Distributed & Centralized Ledgers

Why Trust Techopedia

What is a Distributed Ledger (DLT)?

A simple distributed ledger definition and way to think about them is that they are shared and distributed databases across multiple regions, institutions, and individuals and are accessible by multiple parties.


Distributed Ledger Technology (DLT) is the infrastructure and protocols that form a database of records spread across a series of nodes and computers rather than one contained in a single central entity. Each node owns a copy of the ledger and maintains an active record of any changes made across the network.

DLTs have many advantages over centralized ledgers but the true distributed ledger meaning is that they allow for simultaneous access, validating, and record updating to the network database. This form of group consensus underpins DLT. Any update to the database will be verified, recorded, and reflected across the network on each copy of the ledger.

DLTs can be designed in an open, permissionless manner where anyone can download and run a copy of the ledger or in a permissioned restrictive way where controls and limits are placed on users and their access.

What is a Distributed Ledger (DLT)?

How Distributed Ledger Works

Distributed ledgers operate by multiple users on a network controlling and maintaining a copy of the database. When any member updates the database, it is communicated to the rest of the network. The network then verifies, confirms, and updates its version of the database so that everyone maintains a cohesive copy of the most recent version.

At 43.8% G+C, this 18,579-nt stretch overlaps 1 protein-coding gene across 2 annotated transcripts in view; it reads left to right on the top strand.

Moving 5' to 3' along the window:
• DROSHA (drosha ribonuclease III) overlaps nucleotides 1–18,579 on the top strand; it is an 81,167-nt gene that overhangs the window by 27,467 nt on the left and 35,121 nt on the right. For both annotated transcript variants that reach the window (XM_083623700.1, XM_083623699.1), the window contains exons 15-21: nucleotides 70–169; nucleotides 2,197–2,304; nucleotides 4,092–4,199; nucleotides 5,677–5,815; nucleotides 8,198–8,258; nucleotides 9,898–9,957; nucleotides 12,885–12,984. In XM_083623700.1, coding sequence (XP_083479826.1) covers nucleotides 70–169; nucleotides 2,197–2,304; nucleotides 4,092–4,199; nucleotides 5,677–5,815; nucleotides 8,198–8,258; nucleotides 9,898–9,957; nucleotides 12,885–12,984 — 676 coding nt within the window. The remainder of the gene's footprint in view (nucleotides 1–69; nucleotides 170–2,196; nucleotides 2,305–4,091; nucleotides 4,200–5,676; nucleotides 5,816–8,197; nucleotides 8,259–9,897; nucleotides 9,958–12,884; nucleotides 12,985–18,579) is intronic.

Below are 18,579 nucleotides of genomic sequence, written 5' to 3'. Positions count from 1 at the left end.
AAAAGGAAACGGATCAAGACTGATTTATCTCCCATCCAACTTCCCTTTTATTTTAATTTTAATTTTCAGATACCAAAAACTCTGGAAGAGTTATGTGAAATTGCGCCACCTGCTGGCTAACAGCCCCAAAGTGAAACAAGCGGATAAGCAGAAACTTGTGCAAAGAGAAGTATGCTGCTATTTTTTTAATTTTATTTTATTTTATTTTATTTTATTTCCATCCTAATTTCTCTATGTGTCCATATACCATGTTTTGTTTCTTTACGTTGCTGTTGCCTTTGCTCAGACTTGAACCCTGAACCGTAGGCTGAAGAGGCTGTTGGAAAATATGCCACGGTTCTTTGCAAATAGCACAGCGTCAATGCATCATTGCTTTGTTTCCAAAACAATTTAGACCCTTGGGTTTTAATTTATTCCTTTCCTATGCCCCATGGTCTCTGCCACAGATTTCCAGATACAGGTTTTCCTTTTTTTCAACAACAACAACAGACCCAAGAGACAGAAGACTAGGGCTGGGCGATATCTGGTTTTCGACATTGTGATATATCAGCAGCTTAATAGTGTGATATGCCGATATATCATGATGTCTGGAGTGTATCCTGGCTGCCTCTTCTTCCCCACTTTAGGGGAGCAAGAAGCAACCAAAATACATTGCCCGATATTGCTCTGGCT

4 How Distributed Ledger Works

What is a Centralized Ledger?

An easy centralized ledger definition to remember is that they are databases that are administered and controlled by a single central entity like a government, business, or financial institution.

When compared to DLT the centralized ledger meaning, advantages, and disadvantages become clear. A central entity collects, stores, and secures all the data, and any changes made to a centralized ledger must originate from and be approved by the central entity. This is the form of ledger technology that most people are familiar with today.

What is a Centralized Ledger?

How Centralized Ledger Works

Centralized ledgers operate by a central entity that receives and records all information. All information is recorded in a central location. The database is administered under the full control of the central entity, which dictates what users have access to which parts of the database.